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SAN DIEGO –  Leaders of an innovative new county funded program are working to prevent police and community clashes similar to outbreaks in Ferguson, Missouri.

The program “Art of Inclusive Communication,” mediated by the National Conflict Resolution Center and funded by San Diego County’s Live Well San Diego program, brought 40 Lincoln High students, their families, San Diego police, county officials and community leaders together to find some common ground.

Lincoln High student Lizabeth Contreras has always had what she calls a “fear” for law enforcement.

“It’s always been them versus them,” said Contreras. “Living in this community, we have friends who always lose a parent because they’re going to jail.”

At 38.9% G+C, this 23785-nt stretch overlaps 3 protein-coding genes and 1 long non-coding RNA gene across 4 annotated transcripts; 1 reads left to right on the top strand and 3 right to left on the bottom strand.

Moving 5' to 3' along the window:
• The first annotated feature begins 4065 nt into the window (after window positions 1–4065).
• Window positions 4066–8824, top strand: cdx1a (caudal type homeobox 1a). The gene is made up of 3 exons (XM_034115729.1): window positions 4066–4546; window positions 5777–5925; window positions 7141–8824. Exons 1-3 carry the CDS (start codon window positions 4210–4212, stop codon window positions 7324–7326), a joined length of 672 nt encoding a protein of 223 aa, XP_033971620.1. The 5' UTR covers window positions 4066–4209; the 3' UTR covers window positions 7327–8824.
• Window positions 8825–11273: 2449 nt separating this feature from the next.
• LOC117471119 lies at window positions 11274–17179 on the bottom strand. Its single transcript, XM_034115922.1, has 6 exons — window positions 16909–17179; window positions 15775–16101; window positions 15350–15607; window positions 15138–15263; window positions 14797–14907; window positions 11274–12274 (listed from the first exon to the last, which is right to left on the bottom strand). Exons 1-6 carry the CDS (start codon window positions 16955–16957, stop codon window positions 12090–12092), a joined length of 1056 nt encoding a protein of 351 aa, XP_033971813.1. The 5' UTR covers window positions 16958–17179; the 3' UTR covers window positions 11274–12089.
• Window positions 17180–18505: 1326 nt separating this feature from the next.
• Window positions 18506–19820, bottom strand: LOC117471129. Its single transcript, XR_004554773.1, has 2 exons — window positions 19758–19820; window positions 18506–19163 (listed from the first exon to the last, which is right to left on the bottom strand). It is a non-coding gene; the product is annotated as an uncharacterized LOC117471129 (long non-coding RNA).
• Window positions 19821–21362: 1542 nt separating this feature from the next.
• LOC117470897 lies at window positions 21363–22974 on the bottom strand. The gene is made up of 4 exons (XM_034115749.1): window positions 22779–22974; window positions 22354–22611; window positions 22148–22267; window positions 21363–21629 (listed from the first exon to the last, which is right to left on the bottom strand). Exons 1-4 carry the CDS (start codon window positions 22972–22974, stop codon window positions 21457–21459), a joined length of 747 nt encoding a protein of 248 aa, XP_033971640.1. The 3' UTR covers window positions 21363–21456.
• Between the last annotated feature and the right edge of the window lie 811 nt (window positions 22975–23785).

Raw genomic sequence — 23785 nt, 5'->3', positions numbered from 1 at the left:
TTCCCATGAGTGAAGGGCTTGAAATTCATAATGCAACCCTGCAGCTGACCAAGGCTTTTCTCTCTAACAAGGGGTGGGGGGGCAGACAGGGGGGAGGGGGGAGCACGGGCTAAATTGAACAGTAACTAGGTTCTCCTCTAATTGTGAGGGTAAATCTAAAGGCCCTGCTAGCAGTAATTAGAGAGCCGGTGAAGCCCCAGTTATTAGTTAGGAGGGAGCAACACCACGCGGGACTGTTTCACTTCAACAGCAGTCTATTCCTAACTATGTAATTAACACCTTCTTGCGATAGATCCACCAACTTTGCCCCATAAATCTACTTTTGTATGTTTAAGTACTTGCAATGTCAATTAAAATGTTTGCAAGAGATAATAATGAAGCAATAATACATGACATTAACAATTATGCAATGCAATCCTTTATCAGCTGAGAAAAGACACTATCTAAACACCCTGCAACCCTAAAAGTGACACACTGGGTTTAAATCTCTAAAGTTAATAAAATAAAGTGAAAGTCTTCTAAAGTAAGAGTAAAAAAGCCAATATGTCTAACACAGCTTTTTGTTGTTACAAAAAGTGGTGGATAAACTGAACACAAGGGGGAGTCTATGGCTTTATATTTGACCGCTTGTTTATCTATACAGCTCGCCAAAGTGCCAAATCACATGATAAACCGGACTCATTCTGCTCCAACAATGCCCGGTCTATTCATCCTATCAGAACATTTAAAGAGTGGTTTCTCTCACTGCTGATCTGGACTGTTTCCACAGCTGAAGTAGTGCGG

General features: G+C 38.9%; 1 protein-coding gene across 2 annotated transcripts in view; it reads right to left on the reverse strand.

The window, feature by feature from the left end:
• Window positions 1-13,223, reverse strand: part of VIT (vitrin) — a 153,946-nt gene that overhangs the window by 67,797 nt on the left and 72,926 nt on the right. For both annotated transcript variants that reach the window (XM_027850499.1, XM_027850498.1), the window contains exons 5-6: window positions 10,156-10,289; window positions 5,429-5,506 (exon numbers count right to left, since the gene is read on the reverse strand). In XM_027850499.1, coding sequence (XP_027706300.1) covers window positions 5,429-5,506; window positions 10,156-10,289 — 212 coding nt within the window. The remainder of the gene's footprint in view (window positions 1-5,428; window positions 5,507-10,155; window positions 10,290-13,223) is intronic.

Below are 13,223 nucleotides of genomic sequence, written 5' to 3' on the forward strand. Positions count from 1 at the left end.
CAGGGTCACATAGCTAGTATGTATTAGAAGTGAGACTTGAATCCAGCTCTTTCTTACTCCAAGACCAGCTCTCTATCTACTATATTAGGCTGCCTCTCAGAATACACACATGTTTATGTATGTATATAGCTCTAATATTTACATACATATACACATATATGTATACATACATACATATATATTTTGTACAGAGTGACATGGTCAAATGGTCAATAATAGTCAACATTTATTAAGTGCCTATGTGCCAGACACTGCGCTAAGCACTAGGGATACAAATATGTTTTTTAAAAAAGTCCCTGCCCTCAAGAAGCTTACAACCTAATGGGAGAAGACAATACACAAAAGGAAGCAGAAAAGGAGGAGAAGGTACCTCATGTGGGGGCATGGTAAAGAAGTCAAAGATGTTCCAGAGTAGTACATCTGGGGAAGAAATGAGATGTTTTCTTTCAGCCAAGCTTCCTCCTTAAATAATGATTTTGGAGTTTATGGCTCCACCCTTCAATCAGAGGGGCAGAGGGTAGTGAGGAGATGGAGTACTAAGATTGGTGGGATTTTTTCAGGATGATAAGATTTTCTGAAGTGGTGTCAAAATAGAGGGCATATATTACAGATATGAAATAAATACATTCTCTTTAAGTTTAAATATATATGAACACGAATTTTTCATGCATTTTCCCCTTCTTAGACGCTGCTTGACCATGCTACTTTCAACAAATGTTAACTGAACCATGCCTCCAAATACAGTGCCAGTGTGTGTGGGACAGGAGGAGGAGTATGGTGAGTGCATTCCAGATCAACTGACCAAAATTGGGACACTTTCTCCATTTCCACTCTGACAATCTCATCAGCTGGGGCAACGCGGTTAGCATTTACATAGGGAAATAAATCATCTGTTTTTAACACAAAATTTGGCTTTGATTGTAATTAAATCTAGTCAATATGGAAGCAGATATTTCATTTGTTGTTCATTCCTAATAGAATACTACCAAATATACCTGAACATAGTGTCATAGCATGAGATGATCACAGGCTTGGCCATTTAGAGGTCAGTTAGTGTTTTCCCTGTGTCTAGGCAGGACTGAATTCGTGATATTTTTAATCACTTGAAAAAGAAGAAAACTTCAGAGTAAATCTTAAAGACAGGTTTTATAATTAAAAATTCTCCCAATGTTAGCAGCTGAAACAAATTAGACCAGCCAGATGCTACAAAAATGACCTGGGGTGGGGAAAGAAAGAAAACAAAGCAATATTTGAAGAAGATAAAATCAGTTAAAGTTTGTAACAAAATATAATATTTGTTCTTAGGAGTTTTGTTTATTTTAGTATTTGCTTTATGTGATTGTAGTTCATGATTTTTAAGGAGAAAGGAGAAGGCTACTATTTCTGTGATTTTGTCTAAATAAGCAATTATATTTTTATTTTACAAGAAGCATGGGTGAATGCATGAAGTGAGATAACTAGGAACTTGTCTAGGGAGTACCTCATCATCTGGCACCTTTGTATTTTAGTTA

The 16-year-old said her thoughts and impressions about police officers have since changed.

“Now, thanks to this training I see a whole different perspective in them,” she said. “They’re just trying to do a job and make our community a better place, and a more safe place.”

 San Diego police Captain Jorge Duran heads Southeastern Division and said the program is a proactive way to prevent trust issues and fear between law enforcement and citizens.

“It brings officers into a classroom, without their uniforms to meet with the community members.  In a non confrontational way,” said Duran.  “We have a lot of issues here with the community. There’s distrust with stuff going on nationally.”

Now that the training is done, Duran hopes to see continued trust and positive relations between citizens and the men and women that serve and protect them.

The four classes were part of a pilot program. County officials said it is now looking at expanding the program to other San Diego communities.